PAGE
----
Missouri Compromise

Missouri Compromise

The Missouri Compromise was an agreement passed in 1820 between the pro-slavery and anti-slavery factions in the United States Congress, involving primarily the regulation of slavery in the western territories. It prohibited slavery in the former Louisiana Territory north of the parallel 36°30′ north except within the boundaries of the proposed state of Missouri. Prior to the agreement, the House of Representatives had refused to accept this compromise, and a conference committee was appointed.

A bill to enable the people of the Missouri Territory to draft a constitution and form a government preliminary to admission into the Union came before the House of Representatives in Committee of the Whole, on February 13, 1819. James Tallmadge of New York offered an amendment (named the Tallmadge Amendment), that forbade further introduction of slaves into Missouri, and mandated that all children of slave parents born in the state after its admission should be free at the age of 25. The committee adopted the measure and incorporated it into the bill as finally passed on February 17, 1819, by the house. The United States Senate refused to concur with the amendment, and the whole measure was lost.

During the following session (1819–1820), the House passed a similar bill with an amendment, introduced on January 26, 1820, by John W. Taylor of New York, allowing Missouri into the union as a slave state. The question had been complicated by the admission in December of Alabama, a slave state, making the number of slave and free states equal. In addition, there was a bill in passage through the House (January 3, 1820) to admit Maine as a free state.

The Senate decided to connect the two measures. It passed a bill for the admission of Maine with an amendment enabling the people of Missouri to form a state constitution. Before the bill was returned to the House, a second amendment was adopted on the motion of Jesse B. Thomas of Illinois, excluding slavery from the Missouri Territory north of the parallel 36°30′ north (the southern boundary of Missouri), except within the limits of the proposed state of Missouri.

Read more about Missouri Compromise:  Impact On Political Discourse, Second Missouri Compromise, Repeal

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Doughface - Origin of The Term
... Randolph, a Representative from Virginia, during the Missouri Compromise debates ... In 1820 seventeen doughfaces made the Missouri Compromise possible ... the South had changed its position on the Missouri Compromise and fifty-eight northerners supported its repeal in the Kansas-Nebraska Act ...
Appeal Of The Independent Democrats
... Chase and Giddings were concerned that the bill repealed the Missouri Compromise, opening the proposed new territories of Kansas and Nebraska to slavery ... Chase reviewed the history of the Missouri Compromise and argued that it had been accepted by the North only with the expectation that most of the remaining territory from the Louisiana Purchase would ... Realizing that the Missouri Compromise was "canonized in the hearts of the American people", he called for both religious and political action in order to defeat ...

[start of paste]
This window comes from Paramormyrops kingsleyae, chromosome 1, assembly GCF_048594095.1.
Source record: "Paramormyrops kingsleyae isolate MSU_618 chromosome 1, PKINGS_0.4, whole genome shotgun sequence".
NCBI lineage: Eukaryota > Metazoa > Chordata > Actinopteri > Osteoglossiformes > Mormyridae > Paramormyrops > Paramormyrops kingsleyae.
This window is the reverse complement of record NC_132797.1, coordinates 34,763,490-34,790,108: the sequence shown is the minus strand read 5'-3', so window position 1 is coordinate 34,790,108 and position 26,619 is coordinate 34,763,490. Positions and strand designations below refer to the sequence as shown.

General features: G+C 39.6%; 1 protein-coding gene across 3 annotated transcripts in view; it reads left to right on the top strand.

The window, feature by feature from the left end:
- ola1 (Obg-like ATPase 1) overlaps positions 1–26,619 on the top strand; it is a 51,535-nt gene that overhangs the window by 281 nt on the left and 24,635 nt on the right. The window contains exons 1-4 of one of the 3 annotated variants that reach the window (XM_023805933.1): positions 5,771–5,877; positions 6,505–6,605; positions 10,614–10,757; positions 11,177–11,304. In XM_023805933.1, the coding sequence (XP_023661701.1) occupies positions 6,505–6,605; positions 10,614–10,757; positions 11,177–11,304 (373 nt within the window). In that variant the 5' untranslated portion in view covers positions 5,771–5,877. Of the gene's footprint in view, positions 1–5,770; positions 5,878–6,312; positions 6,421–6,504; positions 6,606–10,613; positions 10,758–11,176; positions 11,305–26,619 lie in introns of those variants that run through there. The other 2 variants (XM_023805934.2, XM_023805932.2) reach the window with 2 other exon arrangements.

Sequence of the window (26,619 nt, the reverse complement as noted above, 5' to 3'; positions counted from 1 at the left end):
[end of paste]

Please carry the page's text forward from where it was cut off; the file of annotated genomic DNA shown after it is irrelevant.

Missouri In The American Civil War - Pre-war - Missouri Compromise
... Missouri was initially settled by slave-holding Southerners coming up the Mississippi River and Missouri River ... Missouri entered the Union in 1821 as a slave state following the Missouri Compromise of 1820, in which it was agreed that no state north of Missouri's southern ... Maine entered the Union as a free state in the compromise to balance Missouri ...
Missouri Compromise - Repeal
... The provisions of the Missouri Compromise forbidding slavery in the former Louisiana Territory north of the parallel 36°30′ north were effectively repealed by the Kansas–Nebraska Act of 1854, despite ... and that those provisions of the Missouri Compromise were unconstitutional ...
Thomas Jefferson And Haitian Emigration - Retirement (1810–1826)
... On April 22, Jefferson criticized the Missouri Compromise passed by the U.S ... The Missouri Compromise banned slavery "in the Louisiana Territory north of the 36° 30´ latitude line" ... At the time of admission to the Union, Missouri permitted slavery while Maine banned slavery ...

Famous quotes related to missouri compromise:

    I was losing interest in politics, when the repeal of the Missouri Compromise aroused me again. What I have done since then is pretty well known.
    Abraham Lincoln (1809–1865)

    Slavery is founded in the selfishness of man’s nature—opposition to it, is [in?] his love of justice.... Repeal the Missouri compromise—repeal all compromises—repeal the declaration of independence—repeal all past history, you still can not repeal human nature. It still will be the abundance of man’s heart, that slavery extension is wrong; and out of the abundance of his heart, his mouth will continue to speak.
    Abraham Lincoln (1809–1865)